The emergence of multidrug resistance in bacteria has reached alarming levels. To solve this growing problem, discovery of novel cellular targets or pathways important for antimicrobial resistance is urgently needed. In this study, we explored how the alternative sigma factor, RpoE, protects Escherichia coli O157 against the toxic effects of the polycationic antimicrobial agent, chlorhexidine (CHX). Susceptibility of this organism to CHX was found to directly correlate to the growth rate, with the faster replicating wild-type being more susceptible to CHX than its more slowly replicating ΔrpoE O157 mutant. Once the wild-type and rpoE mutant strains had undergone growth arrest (entered the stationary growth phase), their resistance to CHX became entirely dependent on the functionality of RpoE. The RpoE regulon plays a critical role in maintaining the integrity of the asymmetric lipid bilayer of E. coli, thereby preventing the intracellular accumulation of CHX. Finally, using a single-cell, high-resolution, synchrotron-based approach, we discovered a subpopulation of the rpoE mutant strain with no detectable intracellular CHX, a predominant characteristic of the wild-type CHX-resistant population. This finding reveals a role of phenotypic heterogeneity in antimicrobial resistance.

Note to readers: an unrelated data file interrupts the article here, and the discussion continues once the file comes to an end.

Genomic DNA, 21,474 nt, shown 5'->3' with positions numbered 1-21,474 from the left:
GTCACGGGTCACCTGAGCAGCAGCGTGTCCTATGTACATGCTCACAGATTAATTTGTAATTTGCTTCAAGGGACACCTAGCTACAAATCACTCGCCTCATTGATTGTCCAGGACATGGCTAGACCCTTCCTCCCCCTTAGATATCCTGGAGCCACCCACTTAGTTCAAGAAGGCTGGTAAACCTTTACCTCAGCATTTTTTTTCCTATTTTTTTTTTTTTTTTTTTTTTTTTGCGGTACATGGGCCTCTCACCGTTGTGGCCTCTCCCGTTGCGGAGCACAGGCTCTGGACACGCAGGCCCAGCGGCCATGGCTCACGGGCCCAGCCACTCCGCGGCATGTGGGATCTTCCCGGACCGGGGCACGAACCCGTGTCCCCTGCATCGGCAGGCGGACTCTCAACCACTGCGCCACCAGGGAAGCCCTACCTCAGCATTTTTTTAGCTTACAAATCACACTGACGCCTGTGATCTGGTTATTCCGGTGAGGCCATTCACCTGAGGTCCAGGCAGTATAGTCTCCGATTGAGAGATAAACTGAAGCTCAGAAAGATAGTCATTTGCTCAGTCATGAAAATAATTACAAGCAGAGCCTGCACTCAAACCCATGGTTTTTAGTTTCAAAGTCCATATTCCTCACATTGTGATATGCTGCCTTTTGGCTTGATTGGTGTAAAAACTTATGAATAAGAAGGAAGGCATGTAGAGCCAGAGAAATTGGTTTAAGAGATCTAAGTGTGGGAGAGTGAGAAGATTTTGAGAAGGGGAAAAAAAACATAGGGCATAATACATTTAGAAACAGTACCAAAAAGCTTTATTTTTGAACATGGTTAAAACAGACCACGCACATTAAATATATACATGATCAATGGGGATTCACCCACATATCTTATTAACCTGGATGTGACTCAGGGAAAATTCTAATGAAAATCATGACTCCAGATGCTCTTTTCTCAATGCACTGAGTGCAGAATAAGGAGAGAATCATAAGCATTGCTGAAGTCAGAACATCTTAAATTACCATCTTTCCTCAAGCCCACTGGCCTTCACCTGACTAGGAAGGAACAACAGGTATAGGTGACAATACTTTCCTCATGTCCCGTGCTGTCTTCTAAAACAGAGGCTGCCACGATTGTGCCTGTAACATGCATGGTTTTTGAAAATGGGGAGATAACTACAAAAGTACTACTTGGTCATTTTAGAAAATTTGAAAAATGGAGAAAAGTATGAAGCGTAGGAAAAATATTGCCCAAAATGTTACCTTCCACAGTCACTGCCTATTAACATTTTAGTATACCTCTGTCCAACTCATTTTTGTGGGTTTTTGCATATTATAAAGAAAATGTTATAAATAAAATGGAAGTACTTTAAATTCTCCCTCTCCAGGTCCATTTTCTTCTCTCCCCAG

- antimicrobial resistance
- extracytoplasmic stress response
- outer membrane proteins
- rpoE sigma factor